Iraqis hit out at insecurity as 7 buried after anti-US attack
Several among the hundreds of mourners in the village of Al-Bouchaabane, a few kilometres from Baghdad airport, told AFP that some of the children were killed by the rocket as they played in front of their home late on Monday.
"This village is like a microcosm of Iraq," one mourner said. "If the government isn't capable of protecting us, how can it ensure the security of Iraq as a whole?"
The latest attack targeting American interests -- one of around 40 since early August, and many others stretching back months -- comes after Washington threatened to close its embassy and withdraw its remaining 3,000 troops from Iraq, unless the attacks cease.
The US State Department on Tuesday pointed the finger of blame at Iran-backed militias, saying they "pose an unacceptable danger" in Iraq.
"We have made the point before that the actions of lawless Iran-backed militias remains the single biggest deterrent to stability in Iraq," State Department spokeswoman Morgan Ortagus said in a statement.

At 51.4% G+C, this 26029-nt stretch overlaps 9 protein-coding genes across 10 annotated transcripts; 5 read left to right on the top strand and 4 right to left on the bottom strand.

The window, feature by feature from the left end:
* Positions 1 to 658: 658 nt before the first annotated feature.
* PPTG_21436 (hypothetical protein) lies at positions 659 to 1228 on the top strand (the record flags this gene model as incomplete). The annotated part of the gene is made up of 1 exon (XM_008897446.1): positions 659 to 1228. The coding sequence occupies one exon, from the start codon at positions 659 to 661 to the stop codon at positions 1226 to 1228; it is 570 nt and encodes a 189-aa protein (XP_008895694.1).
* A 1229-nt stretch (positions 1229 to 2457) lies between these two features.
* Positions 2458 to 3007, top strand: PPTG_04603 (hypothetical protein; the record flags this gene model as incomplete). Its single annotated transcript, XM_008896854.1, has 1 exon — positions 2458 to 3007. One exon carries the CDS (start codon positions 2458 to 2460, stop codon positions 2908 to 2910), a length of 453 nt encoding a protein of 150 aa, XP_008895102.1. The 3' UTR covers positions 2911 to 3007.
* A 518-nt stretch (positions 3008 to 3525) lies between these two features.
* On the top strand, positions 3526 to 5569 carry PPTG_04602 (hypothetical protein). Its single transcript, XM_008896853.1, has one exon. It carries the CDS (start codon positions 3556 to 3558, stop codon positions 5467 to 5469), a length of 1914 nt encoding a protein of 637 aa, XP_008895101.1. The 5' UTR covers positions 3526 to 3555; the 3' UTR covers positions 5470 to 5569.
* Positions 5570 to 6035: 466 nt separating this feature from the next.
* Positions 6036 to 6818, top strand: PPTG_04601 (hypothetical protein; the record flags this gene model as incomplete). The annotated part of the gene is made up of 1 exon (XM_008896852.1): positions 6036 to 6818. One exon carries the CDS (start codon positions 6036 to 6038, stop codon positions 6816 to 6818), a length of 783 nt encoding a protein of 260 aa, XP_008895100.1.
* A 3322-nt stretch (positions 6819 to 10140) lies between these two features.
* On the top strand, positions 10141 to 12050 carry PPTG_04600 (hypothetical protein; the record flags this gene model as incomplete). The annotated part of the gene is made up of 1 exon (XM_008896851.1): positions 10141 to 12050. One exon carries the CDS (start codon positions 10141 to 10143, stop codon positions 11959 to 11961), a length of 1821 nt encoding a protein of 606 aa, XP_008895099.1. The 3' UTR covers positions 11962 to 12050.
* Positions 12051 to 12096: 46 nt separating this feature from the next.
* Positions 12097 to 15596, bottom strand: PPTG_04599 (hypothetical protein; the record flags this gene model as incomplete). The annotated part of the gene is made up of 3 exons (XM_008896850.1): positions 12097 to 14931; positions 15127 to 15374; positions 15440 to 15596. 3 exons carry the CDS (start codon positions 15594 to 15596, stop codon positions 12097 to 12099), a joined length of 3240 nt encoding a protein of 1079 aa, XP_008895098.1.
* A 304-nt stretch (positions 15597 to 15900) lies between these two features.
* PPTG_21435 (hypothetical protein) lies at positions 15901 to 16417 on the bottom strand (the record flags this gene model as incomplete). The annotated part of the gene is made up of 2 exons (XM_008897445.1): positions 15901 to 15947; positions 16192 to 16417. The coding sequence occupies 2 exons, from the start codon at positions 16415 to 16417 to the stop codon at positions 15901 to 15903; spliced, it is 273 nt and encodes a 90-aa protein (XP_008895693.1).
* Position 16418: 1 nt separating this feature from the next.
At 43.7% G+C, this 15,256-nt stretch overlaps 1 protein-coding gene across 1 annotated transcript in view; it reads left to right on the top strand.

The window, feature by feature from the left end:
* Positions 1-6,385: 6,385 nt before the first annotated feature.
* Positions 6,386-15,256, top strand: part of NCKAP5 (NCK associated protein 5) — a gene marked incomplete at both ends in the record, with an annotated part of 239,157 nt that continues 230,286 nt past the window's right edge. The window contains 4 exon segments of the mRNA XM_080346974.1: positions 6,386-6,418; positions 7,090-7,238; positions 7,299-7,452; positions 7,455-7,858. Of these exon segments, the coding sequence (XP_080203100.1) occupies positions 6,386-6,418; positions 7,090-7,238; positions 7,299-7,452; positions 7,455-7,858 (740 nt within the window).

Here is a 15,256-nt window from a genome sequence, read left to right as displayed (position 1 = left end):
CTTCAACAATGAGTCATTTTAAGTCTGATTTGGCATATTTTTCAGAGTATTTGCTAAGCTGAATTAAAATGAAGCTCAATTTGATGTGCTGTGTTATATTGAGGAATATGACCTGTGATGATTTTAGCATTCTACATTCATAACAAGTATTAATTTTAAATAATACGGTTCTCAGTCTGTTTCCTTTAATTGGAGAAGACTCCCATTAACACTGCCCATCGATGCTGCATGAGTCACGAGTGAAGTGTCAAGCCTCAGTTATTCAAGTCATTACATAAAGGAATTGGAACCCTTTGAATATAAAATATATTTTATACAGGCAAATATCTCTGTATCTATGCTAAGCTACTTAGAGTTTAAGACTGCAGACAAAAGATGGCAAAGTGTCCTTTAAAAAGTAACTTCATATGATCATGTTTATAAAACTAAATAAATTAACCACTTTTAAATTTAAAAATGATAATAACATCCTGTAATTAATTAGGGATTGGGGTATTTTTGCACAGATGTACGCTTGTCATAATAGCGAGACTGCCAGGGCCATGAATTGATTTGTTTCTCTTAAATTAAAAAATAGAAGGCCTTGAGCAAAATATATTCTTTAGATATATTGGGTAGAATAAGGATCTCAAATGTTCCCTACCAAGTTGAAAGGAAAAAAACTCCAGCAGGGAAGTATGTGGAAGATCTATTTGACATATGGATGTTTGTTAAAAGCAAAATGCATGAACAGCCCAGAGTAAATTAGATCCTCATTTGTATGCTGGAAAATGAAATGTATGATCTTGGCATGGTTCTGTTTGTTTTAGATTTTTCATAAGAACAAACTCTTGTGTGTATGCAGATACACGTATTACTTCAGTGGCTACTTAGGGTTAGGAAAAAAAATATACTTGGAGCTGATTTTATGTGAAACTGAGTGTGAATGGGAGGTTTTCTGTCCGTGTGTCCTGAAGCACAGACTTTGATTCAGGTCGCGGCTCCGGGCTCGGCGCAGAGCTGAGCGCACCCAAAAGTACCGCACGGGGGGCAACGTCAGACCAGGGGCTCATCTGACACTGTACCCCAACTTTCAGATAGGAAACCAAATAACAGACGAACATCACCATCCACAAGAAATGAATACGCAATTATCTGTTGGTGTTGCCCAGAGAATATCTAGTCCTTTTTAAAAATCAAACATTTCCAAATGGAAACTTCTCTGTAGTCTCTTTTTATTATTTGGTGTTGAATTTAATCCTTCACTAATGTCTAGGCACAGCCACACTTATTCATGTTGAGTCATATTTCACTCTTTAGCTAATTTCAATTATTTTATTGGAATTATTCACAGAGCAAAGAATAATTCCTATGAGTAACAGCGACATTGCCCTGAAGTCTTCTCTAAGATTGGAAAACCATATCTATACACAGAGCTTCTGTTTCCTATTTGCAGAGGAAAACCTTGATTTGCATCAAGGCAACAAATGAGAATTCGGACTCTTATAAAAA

"These militias pose an unacceptable danger to everyone in Iraq, from diplomatic officials and facilities to Iraqi activists and families, she said, paying condolences to the "victims... of these ruthless acts of violence."
"The Iraqi people deserve to live in safety and security, so we call on Iraqi officials to take immediate action to hold the perpetrators accountable," she added.
Monday's fatalities represent a new stage in the standoff between Prime Minister Mustafa al-Kadhemi, a head of the country's intelligence service long seen as close to Washington, and pro-Iran armed groups that are demanding US troops leave Iraq.
The death toll -- up from an initial five, after two children died of their wounds in hospital -- place these armed factions in an uncomfortable position.
The public has become increasingly disillusioned with years of violence and armed groups holding the country to ransom.
Possibly anticipating a backlash, pro-Iran social media accounts that usually laud such rocket strikes were silent in the wake of the latest attack.
Several high-ranking officials attended the funerals in a bid to provide reassurance, but several among the hundreds of Iraqis surrounding the coffins told AFP that they feel permanently unsafe.
In front of the victims' small home, dozens of tribal chiefs received condolences close to the crater left by the rocket.
Shrapnel holes were visible in walls and blood on the ground.